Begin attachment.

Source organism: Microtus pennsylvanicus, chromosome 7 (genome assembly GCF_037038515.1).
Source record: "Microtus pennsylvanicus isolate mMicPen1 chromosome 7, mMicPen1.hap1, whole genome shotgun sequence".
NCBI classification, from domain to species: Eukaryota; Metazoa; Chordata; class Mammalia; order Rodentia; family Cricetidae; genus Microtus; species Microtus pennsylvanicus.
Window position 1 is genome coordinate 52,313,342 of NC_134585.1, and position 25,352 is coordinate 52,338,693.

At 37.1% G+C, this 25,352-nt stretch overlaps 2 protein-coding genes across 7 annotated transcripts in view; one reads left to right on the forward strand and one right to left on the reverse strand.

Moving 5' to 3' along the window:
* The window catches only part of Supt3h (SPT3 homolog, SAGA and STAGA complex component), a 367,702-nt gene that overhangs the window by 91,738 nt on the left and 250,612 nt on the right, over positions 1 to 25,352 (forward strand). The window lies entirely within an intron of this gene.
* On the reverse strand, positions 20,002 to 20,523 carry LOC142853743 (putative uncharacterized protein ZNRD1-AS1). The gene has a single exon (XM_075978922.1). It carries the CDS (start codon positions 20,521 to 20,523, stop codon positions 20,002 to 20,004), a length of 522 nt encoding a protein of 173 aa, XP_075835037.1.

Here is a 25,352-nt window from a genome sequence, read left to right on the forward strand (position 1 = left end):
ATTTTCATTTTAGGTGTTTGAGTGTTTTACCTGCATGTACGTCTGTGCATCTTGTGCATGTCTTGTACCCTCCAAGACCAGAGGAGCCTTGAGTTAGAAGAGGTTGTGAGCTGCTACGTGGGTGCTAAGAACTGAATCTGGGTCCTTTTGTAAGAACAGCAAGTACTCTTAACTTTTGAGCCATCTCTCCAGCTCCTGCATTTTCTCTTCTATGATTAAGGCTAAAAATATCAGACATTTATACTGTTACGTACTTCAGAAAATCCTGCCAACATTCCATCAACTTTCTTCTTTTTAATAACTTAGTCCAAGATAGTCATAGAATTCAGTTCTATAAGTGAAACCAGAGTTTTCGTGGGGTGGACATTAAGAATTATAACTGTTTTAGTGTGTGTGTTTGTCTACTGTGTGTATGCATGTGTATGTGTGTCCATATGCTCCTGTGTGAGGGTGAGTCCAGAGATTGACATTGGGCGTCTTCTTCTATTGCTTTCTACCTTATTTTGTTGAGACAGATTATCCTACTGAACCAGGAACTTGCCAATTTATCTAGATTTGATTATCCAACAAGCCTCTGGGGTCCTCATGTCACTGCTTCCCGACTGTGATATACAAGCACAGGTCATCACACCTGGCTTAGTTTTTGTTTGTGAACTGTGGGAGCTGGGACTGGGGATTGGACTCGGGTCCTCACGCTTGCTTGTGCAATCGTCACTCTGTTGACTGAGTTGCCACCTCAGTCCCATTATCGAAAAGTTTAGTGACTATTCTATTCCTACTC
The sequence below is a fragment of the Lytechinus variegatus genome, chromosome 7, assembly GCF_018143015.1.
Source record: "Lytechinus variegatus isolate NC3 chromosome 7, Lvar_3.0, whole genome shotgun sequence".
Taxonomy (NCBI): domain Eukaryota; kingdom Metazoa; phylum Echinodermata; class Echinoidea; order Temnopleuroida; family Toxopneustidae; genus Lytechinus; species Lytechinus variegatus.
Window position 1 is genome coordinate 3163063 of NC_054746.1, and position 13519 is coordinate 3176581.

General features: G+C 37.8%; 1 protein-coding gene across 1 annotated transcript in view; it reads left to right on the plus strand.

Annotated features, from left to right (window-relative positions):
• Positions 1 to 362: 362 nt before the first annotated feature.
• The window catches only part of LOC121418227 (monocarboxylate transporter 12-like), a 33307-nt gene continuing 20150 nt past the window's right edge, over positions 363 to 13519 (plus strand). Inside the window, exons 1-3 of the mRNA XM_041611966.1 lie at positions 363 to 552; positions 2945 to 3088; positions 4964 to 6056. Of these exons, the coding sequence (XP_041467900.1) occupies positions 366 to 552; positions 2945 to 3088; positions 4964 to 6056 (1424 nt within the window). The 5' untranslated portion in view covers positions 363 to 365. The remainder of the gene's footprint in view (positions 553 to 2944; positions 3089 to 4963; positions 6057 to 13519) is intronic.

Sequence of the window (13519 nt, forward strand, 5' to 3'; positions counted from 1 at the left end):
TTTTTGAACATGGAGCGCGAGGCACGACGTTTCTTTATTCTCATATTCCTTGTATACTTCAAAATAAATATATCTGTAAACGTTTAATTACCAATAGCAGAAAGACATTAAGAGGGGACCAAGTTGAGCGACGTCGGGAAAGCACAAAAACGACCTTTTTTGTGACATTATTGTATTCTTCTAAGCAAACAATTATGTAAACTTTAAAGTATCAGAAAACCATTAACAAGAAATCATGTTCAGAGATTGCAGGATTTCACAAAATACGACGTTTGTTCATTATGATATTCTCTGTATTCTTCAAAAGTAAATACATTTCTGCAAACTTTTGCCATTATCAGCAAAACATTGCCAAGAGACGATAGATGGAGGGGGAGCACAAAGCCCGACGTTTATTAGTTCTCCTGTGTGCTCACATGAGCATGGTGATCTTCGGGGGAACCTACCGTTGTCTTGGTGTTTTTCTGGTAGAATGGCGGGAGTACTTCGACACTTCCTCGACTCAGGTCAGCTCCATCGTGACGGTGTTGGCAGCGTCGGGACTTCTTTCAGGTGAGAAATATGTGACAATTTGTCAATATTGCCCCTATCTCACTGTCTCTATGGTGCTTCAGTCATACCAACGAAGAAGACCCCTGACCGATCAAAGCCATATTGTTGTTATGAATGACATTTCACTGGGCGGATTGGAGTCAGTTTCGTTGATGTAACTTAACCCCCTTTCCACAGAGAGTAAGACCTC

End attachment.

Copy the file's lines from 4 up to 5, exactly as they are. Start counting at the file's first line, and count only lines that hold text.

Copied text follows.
Window position 1 is genome coordinate 52,313,342 of NC_134585.1, and position 25,352 is coordinate 52,338,693.

At 37.1% G+C, this 25,352-nt stretch overlaps 2 protein-coding genes across 7 annotated transcripts in view; one reads left to right on the forward strand and one right to left on the reverse strand.